• Does this require expanded forms of variety, such as interdisciplinarity, transdisciplinarity, and even post-disciplinarity (individual learning contracts as the norm)? 
  • How much “requisite variety” of creative inputs is needed to avoid sluggishness, brittleness, and decline?
  • How can IMG be rendered harmless, at least in regard to its stultifying effects on creative collaborations across units?

Our Core Recommendation: Building on Creative Opportunities

We have been meeting for some time to discuss trends in higher education here and abroad, and have several key ideas about enhancing the agenda to move the University of Minnesota to the forefront of world universities. This will be no small task.  It will require a great deal of creativity and innovation, not just more variations of the same.

What drives our ideas and interests can be summarized in terms of the following concepts: a) an emphasis on initiative and proaction rather than reaction; b) policies that foster leapfrogging activities instead of catching up; c) reconsideration of the balance between disciplinary and interdisciplinary programs; d) recognition of the relationships between internationalization and globalization (the need to synergistically integrate these two concepts); e) an emphasis on innovative knowledge production, distribution and utilization; and f) development of lifelong learning programs that reach larger numbers and varieties of students and stakeholders.

For these tensions to become creative and productive, alternatives to the current planning process and its implementation must be energetically put into place.

Leapfrogging as a Product of Visionary Leadership

We must look beyond the horizon as well as toward the horizon. The most important of the University’s potentials is leapfrogging.  The practice of leapfrogging allows us to proactively and creatively build preferred futures through strategic reassessments and realignments of perceived challenges, opportunities and priorities.  This requires rapid change and a commitment to innovation among all levels of the University community.  We suggest these leapfrog steps for promoting the University’s forward motion and leadership:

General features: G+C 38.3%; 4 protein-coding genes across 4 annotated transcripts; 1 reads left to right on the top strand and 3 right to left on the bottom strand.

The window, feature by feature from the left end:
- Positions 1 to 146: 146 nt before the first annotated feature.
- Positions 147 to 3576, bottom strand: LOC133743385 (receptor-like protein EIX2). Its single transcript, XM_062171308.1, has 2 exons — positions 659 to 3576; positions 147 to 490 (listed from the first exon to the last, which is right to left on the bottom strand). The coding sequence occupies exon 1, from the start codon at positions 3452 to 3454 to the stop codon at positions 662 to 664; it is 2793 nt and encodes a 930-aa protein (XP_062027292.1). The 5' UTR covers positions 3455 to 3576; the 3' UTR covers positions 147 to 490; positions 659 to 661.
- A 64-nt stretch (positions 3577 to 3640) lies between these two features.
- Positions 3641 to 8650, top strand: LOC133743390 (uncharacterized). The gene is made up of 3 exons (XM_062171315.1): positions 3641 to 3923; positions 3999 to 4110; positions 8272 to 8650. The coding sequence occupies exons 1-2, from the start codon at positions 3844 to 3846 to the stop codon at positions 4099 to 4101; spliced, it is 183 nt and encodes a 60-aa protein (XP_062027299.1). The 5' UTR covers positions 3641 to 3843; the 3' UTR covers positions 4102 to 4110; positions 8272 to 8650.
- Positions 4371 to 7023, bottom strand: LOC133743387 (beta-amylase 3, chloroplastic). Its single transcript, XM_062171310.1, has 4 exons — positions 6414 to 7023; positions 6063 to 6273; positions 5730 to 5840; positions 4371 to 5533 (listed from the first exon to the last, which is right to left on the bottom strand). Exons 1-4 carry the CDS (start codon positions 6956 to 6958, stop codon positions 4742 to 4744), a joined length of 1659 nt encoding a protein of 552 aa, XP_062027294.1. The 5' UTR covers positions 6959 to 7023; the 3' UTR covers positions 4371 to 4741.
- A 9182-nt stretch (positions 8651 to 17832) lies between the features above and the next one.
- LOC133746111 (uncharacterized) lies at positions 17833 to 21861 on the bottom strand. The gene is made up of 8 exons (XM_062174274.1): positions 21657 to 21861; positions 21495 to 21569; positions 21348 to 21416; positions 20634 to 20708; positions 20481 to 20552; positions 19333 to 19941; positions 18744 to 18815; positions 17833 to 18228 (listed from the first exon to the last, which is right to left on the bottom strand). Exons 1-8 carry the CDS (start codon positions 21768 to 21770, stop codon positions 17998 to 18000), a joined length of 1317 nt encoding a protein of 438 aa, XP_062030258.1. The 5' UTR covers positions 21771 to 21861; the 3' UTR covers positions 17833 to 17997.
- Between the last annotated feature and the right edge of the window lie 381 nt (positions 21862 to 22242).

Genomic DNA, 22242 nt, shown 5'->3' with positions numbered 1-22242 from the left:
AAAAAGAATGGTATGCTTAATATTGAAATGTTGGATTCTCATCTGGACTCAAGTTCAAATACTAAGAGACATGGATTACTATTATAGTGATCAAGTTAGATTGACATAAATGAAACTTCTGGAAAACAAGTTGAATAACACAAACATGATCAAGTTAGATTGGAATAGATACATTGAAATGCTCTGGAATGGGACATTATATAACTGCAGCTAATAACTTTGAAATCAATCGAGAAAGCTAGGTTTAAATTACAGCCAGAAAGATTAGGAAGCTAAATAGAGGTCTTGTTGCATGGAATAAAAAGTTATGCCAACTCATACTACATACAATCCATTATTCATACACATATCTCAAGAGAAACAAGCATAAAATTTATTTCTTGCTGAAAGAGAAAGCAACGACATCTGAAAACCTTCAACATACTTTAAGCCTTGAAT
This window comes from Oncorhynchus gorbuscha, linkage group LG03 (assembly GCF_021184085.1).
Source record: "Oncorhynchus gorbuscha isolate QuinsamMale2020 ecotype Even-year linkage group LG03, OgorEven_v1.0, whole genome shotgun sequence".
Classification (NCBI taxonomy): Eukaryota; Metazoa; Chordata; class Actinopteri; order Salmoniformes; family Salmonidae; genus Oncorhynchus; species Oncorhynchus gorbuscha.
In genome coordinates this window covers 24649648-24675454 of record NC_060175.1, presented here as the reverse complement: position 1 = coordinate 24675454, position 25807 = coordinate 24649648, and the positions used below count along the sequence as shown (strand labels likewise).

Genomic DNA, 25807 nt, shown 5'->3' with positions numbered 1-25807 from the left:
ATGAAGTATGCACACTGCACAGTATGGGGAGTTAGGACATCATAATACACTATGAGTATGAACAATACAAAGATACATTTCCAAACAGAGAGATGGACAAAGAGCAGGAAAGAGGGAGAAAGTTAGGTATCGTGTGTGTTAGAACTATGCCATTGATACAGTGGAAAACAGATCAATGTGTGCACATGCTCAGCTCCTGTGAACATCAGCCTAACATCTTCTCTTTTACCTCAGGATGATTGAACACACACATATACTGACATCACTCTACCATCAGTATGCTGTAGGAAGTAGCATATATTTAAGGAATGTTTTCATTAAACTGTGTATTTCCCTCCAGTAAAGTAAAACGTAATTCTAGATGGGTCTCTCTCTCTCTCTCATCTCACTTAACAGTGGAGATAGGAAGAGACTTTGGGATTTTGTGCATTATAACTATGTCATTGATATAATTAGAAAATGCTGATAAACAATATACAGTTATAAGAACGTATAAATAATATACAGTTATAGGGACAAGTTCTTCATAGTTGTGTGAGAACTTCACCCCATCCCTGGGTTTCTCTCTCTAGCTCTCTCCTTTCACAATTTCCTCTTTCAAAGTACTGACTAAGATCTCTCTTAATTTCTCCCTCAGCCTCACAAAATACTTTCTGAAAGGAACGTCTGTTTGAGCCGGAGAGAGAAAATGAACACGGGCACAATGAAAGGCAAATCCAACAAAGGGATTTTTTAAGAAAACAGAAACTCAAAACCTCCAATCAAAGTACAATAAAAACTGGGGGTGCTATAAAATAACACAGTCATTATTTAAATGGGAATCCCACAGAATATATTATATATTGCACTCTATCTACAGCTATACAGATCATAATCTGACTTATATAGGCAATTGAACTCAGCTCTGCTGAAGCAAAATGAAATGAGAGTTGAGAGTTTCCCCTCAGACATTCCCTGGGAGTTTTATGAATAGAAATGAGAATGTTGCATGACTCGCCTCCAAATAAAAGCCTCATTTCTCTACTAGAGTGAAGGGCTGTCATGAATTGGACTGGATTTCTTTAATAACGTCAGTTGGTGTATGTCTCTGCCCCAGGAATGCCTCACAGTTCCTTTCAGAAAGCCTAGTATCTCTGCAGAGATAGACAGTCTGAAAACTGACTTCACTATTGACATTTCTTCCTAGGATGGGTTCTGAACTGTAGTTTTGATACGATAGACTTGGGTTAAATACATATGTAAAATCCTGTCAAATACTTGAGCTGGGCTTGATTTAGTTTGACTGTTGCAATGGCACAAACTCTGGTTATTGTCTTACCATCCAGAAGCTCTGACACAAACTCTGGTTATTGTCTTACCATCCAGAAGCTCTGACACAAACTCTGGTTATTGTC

• Through globalism and internationalism, foster development of interculturally competent and socially responsible cosmopolitanism among students, staff and faculty.
  • Through learning to innovate, create learning and research environments that better facilitate the creation, innovative application, and sharing of new knowledge.
  • Through proaction vs. reaction, anticipate and build for preferred University futures rather than respond to current challenges and trends.
  • Through leadership vs. followership, demonstrate the University’s potential and capacity to drive new genres of knowledge production in the 21st century.
  • Through undergraduate knowledge production and innovation develop students that are not simply able to recall knowledge, but are also able to create new framings, meanings and applications of knowledge.
  • Through raising staff productivity as knowledge workers, utilize the strengths of the University as a diverse but collaborative learning organization and build value for internal and external markets.
  • Through innovative modes of knowledge distribution, identify, create and utilize new and future-oriented formats for sharing the University’s knowledge.

Realizing the University Potentials – Suggested Action Steps

  • Modify the current strategic process to take into account our proposal.
  • Focus on the University’s long-range leadership potentials as well as those being identified through the current strategic catch-up process.